LiteratureLinks and learning materials about every category of English literature
This section of Camilla’s English Page contains teaching and study materials I’ve written, as well as links to resources on other websites covering all areas of English-language literature. Use the navigation menus to open pages devoted to specific literary categories.
As a tutor, one of my favorite activities is helping students read, analyze, and write about works of literature in every category, from novels to poems. For many of these works, I’ve written notes, study questions, other exercises, and sometimes quizzes. You can find many of these materials on the pages for individual literary works.
Project Gutenberg is a non-profit, volunteer effort to create free digital text versions of non-copyrighted works of literature and make them available to the public. As of 2018 it has made 57,000 ebooks available, including most major works of English-language literature published before 1923 (meaning they are no longer under copyright in the U.S.) and many other pre-1923 translations of major works of world literature. These ebooks can also be downloaded via services like Kindle and iBooks. Through its “partners, affiliates, and resources,” a total of 100,000 free ebooks are available. Project Gutenberg’s website even features free downloadable audiobooks, CDs, and DVDs. Please consider donating to Project Gutenberg if you have the means to do so.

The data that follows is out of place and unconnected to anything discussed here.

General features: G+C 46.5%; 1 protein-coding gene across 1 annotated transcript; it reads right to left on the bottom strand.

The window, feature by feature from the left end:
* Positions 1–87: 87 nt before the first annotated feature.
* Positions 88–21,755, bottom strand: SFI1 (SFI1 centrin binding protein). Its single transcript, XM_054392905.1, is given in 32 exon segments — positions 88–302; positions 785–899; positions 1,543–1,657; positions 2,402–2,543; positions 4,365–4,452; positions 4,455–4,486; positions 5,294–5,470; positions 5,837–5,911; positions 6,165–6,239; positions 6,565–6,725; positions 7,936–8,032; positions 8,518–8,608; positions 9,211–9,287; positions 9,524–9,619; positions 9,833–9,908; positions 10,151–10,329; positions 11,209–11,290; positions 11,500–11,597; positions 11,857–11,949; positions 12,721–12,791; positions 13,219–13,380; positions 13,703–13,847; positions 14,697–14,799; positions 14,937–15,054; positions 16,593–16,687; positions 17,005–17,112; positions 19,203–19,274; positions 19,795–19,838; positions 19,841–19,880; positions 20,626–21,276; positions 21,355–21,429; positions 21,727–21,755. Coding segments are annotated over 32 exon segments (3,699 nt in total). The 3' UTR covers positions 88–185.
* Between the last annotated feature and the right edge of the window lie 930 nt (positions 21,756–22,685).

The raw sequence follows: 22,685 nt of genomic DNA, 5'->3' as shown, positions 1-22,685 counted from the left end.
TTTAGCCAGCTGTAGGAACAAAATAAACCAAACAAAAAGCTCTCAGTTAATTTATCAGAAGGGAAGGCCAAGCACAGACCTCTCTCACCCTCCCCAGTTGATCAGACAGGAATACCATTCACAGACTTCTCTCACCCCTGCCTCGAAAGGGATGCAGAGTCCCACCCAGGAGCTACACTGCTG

If you’re a student, one advantage of ebooks to keep in mind is that it’s much easier to find anything specific you’re looking by doing a search in an ebook than by flipping through a traditional book.
As a basic resource for help in understanding literature, students may find Thomas C. Foster’s How to Read Literature Like a Professor useful.
For some of my students whose teachers ask them to annotate the texts they’re reading, I put together a brief overview of some important elements to focus on during the process of analyzing and reflecting on literature: Suggestions on How to Annotate Texts. This list may be useful to students doing literary analysis in any form, particularly analysis of a prose work like a novel, novella, short story, or play.
Rhetorical Devices and Literary Terms
On my Quizlet page I’ve put together a glossary of simplified definitions, suitable for studying in flash card form, for 53 of the most important literary terms for students to be familiar with: Basic Literary Terms. It includes common rhetorical devices, basic elements of literature, and major literary genres.
On the website Virtual Salt, Robert Harris has provided useful definitions and examples of a great variety of rhetorical devices and literary terms. I highly recommend these pages as a resource for students looking for clear explanations of these concepts. He has also published a well-reviewed book with even more comprehensive information about rhetorical devices: Writing With Clarity and Style: A Guide to Rhetorical Devices for Contemporary Writers.